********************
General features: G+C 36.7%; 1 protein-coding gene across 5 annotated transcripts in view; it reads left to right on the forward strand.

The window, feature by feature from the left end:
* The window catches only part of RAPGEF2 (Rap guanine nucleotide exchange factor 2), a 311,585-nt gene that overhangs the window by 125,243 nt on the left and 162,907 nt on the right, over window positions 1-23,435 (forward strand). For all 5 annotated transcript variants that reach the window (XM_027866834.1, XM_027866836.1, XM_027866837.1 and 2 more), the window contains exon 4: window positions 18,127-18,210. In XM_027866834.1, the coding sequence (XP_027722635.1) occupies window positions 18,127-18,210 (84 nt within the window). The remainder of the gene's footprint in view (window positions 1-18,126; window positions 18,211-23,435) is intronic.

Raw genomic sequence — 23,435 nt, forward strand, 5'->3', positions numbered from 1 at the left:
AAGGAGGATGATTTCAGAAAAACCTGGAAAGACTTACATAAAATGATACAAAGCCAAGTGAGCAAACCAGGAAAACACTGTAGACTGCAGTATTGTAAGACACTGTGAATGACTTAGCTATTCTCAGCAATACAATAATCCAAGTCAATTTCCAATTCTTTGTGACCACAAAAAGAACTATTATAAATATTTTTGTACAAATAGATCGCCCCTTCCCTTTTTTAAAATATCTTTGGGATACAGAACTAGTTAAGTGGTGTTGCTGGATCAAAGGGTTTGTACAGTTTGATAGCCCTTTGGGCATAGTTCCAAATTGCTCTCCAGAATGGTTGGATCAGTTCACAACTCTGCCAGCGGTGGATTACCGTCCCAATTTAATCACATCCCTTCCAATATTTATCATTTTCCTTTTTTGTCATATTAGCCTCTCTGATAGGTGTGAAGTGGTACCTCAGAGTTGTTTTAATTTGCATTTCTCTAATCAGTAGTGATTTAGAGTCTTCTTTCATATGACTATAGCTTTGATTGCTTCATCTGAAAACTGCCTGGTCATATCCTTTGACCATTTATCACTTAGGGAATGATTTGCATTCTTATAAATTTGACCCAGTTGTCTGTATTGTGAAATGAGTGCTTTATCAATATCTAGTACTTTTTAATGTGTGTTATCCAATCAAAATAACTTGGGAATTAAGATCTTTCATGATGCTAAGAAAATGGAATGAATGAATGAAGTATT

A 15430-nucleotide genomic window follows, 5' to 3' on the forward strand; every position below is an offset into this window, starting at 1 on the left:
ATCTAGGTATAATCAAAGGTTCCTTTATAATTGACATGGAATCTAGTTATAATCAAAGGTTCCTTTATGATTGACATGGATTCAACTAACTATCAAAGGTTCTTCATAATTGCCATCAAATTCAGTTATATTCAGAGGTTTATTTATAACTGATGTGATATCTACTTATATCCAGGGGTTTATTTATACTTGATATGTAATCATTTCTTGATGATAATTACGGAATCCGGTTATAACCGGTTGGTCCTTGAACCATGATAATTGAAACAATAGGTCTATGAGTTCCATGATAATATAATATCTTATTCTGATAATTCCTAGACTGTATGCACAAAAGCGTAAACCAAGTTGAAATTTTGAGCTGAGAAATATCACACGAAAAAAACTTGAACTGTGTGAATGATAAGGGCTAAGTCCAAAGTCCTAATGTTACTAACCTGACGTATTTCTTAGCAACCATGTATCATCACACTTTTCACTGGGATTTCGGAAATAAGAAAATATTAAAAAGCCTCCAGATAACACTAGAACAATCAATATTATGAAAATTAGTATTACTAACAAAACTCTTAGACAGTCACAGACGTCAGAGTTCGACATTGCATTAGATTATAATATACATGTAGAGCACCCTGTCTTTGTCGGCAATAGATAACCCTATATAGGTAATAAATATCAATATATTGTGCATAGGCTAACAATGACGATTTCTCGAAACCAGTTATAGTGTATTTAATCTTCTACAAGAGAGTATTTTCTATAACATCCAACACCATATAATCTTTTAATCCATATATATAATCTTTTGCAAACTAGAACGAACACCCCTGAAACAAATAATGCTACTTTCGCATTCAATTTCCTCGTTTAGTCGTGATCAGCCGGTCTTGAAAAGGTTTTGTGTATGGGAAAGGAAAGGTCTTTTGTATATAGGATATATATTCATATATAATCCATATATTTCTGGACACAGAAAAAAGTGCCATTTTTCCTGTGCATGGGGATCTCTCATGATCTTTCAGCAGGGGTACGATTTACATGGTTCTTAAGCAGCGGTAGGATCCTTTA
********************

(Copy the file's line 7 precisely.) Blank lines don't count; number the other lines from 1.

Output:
ATCTAGGTATAATCAAAGGTTCCTTTATAATTGACATGGAATCTAGTTATAATCAAAGGTTCCTTTATGATTGACATGGATTCAACTAACTATCAAAGGTTCTTCATAATTGCCATCAAATTCAGTTATATTCAGAGGTTTATTTATAACTGATGTGATATCTACTTATATCCAGGGGTTTATTTATACTTGATATGTAATCATTTCTTGATGATAATTACGGAATCCGGTTATAACCGGTTGGTCCTTGAACCATGATAATTGAAACAATAGGTCTATGAGTTCCATGATAATATAATATCTTATTCTGATAATTCCTAGACTGTATGCACAAAAGCGTAAACCAAGTTGAAATTTTGAGCTGAGAAATATCACACGAAAAAAACTTGAACTGTGTGAATGATAAGGGCTAAGTCCAAAGTCCTAATGTTACTAACCTGACGTATTTCTTAGCAACCATGTATCATCACACTTTTCACTGGGATTTCGGAAATAAGAAAATATTAAAAAGCCTCCAGATAACACTAGAACAATCAATATTATGAAAATTAGTATTACTAACAAAACTCTTAGACAGTCACAGACGTCAGAGTTCGACATTGCATTAGATTATAATATACATGTAGAGCACCCTGTCTTTGTCGGCAATAGATAACCCTATATAGGTAATAAATATCAATATATTGTGCATAGGCTAACAATGACGATTTCTCGAAACCAGTTATAGTGTATTTAATCTTCTACAAGAGAGTATTTTCTATAACATCCAACACCATATAATCTTTTAATCCATATATATAATCTTTTGCAAACTAGAACGAACACCCCTGAAACAAATAATGCTACTTTCGCATTCAATTTCCTCGTTTAGTCGTGATCAGCCGGTCTTGAAAAGGTTTTGTGTATGGGAAAGGAAAGGTCTTTTGTATATAGGATATATATTCATATATAATCCATATATTTCTGGACACAGAAAAAAGTGCCATTTTTCCTGTGCATGGGGATCTCTCATGATCTTTCAGCAGGGGTACGATTTACATGGTTCTTAAGCAGCGGTAGGATCCTTTA